Docuseries on Paul Newman and Joanne Woodward to Premiere on CNN+

I would immediately sign up for any project that featured Ethan Hawke and Martin Scorsese. They won't be collaborating as actor and director, though I hope this will begin a fruitful partnership. This first pairing features Hawke as director and Scorsese as producer. The Last Movie Stars, Hawke's second documentary as a director, focuses on the life and love of Paul Newman and Joanne Woodward.

They had one of the longest-lasting marriages in Hollywood. Working together onscreen and off, they used their fame for philanthropic efforts, including Newman's Own foods. The film will feature archival interviews from the couple, who had worked on a memoir before Newman's death. One of their daughters reached out to Hawke to shepherd the project, and he recorded new interviews with folks like George Clooney, Sally Field and Scorsese himself.

The six-part series will premiere later this year on the new streaming service CNN+, moving to HBO Max after that.


About Kip Mooney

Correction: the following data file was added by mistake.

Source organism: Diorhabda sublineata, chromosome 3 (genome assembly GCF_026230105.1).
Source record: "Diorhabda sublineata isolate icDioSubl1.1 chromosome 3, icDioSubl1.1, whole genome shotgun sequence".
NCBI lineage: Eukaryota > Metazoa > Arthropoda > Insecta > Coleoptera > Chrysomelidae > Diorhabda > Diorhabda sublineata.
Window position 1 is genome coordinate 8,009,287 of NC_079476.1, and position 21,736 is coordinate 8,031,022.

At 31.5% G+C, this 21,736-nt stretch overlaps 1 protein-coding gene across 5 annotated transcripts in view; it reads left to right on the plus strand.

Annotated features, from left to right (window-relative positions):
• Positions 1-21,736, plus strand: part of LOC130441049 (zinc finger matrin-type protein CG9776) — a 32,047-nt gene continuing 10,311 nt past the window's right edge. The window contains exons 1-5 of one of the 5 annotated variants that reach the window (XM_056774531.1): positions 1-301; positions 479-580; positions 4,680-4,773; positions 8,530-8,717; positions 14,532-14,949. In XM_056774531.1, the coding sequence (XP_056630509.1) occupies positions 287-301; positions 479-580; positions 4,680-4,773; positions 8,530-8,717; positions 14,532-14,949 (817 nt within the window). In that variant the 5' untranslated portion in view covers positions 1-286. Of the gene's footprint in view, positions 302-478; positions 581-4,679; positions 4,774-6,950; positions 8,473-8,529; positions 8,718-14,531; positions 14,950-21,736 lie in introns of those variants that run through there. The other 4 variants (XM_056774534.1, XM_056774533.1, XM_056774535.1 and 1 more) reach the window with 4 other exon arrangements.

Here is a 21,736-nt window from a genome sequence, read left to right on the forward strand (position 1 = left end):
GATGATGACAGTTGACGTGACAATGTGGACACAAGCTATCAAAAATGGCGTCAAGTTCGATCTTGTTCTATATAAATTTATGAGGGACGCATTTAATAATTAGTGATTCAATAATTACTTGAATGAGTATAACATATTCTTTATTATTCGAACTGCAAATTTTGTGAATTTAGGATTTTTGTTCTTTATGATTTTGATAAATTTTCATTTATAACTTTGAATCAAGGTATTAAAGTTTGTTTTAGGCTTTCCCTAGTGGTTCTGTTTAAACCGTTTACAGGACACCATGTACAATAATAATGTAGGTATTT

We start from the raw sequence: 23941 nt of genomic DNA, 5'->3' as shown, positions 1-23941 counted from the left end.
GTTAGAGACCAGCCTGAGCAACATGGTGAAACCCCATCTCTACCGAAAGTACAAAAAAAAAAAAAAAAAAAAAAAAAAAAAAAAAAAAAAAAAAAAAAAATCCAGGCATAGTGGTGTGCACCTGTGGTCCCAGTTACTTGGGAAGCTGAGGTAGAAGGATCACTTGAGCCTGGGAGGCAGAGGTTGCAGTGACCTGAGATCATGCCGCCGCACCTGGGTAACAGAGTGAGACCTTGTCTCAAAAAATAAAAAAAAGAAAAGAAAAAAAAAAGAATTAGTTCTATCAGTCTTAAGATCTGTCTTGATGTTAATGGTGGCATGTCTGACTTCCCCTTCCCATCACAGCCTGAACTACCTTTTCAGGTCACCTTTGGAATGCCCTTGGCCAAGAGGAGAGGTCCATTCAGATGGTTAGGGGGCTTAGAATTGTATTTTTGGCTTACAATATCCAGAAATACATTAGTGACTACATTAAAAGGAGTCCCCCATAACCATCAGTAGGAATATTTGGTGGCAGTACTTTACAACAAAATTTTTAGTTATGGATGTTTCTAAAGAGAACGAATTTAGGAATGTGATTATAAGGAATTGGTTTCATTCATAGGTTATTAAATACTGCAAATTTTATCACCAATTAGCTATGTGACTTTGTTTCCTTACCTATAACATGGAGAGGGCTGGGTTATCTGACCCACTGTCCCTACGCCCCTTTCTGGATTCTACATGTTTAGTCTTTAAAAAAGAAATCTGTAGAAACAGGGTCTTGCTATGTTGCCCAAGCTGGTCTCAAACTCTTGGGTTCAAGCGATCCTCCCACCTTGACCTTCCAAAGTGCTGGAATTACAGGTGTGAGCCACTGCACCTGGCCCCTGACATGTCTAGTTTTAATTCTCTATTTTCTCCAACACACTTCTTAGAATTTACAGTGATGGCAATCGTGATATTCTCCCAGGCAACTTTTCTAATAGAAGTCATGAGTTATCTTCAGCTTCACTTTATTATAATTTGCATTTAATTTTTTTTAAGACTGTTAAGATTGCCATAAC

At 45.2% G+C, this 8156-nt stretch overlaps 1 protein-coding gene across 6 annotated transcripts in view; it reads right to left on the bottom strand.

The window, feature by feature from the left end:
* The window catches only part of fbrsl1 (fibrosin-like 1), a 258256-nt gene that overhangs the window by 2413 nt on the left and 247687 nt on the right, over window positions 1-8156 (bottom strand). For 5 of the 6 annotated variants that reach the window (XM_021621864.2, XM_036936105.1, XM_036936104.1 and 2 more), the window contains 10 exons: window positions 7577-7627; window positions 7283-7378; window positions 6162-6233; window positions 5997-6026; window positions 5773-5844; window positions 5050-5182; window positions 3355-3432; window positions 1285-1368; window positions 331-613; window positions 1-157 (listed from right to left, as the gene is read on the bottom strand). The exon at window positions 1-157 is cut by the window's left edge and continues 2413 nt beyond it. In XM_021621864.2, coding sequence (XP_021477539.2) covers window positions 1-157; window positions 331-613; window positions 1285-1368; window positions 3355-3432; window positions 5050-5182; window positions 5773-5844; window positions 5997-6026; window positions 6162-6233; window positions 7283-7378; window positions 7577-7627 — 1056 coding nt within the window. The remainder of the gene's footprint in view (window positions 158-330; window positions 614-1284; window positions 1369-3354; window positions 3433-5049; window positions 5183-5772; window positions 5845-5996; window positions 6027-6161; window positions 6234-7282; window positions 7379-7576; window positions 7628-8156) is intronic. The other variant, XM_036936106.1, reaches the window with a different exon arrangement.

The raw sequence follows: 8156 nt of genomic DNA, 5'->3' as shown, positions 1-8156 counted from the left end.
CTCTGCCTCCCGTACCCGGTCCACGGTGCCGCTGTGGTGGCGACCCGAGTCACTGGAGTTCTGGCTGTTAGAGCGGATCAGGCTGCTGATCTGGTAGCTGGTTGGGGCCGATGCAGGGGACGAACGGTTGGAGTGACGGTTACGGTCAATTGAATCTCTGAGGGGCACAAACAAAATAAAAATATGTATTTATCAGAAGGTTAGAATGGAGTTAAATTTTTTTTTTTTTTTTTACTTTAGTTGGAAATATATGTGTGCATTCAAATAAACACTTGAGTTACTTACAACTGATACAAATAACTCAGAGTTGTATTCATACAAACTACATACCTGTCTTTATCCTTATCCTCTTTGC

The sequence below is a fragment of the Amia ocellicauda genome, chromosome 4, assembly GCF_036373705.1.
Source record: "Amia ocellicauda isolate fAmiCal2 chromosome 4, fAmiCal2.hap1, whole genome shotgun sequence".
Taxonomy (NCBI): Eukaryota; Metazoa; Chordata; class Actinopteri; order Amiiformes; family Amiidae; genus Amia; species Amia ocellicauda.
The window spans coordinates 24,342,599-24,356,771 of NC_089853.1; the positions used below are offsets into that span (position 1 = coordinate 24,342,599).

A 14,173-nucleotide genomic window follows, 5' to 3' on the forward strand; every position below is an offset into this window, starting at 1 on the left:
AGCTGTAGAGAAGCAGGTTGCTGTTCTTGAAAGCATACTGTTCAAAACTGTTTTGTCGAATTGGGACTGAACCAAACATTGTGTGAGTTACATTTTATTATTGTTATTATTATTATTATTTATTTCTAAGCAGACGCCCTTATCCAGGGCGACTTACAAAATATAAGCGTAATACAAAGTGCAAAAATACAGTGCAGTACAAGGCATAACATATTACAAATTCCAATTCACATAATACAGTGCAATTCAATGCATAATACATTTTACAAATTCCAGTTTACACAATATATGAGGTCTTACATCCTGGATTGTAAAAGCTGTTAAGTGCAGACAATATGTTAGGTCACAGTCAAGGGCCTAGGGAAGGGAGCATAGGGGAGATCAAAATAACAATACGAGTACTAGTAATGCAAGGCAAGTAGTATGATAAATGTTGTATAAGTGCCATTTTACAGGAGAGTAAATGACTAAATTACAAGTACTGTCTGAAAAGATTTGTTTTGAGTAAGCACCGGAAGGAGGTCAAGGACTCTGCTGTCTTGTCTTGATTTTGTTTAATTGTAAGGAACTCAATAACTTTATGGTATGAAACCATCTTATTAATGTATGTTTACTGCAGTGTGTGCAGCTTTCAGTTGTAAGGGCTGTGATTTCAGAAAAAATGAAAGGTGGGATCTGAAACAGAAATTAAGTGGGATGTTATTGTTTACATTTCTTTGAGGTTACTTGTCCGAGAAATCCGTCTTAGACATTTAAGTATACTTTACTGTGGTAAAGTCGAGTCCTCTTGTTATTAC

Kip Mooney
Like many film critics born during and after the 1980s, my hero is Roger Ebert. The man was already the best critic in the nation when he won the Pulitzer in 1975, but his indomitable spirit during and after his recent battle with cancer keeps me coming back to read not only his reviews but his insightful commentary on the everyday. But enough about a guy you know a lot about. I knew I was going to be a film critic—some would say a snob—in middle school, when I had to voraciously defend my position that The Royal Tenenbaums was only a million times better than Adam Sandler’s remake of Mr. Deeds. From then on, I would seek out Wes Anderson’s films and avoid Sandler’s like the plague. Still, I like to think of myself as a populist, and I’ll be just as likely to see the next superhero movie as the next Sundance sensation. The thing I most deplore in a movie is laziness. I’d much rather see movies with big ambitions try and fail than movies with no ambitions succeed at simply existing. I’m also a big advocate of fun-bad movies like The Room and most of Nicolas Cage’s work. In the past, I’ve written for The Dallas Morning News and the North Texas Daily, which I edited for a semester. I also contributed to Dallas-based Pegasus News, which in the circle of life, is now part of The Dallas Morning News, where I got my big break in 2007. Eventually, I’d love to write and talk about film full-time, but until that’s a viable career option, I work as an auditor for Wells Fargo. I hope to one day meet my hero, go to the Toronto International Film Festival, and compete on Jeopardy. Until then, I’m excited to share my love of film with you.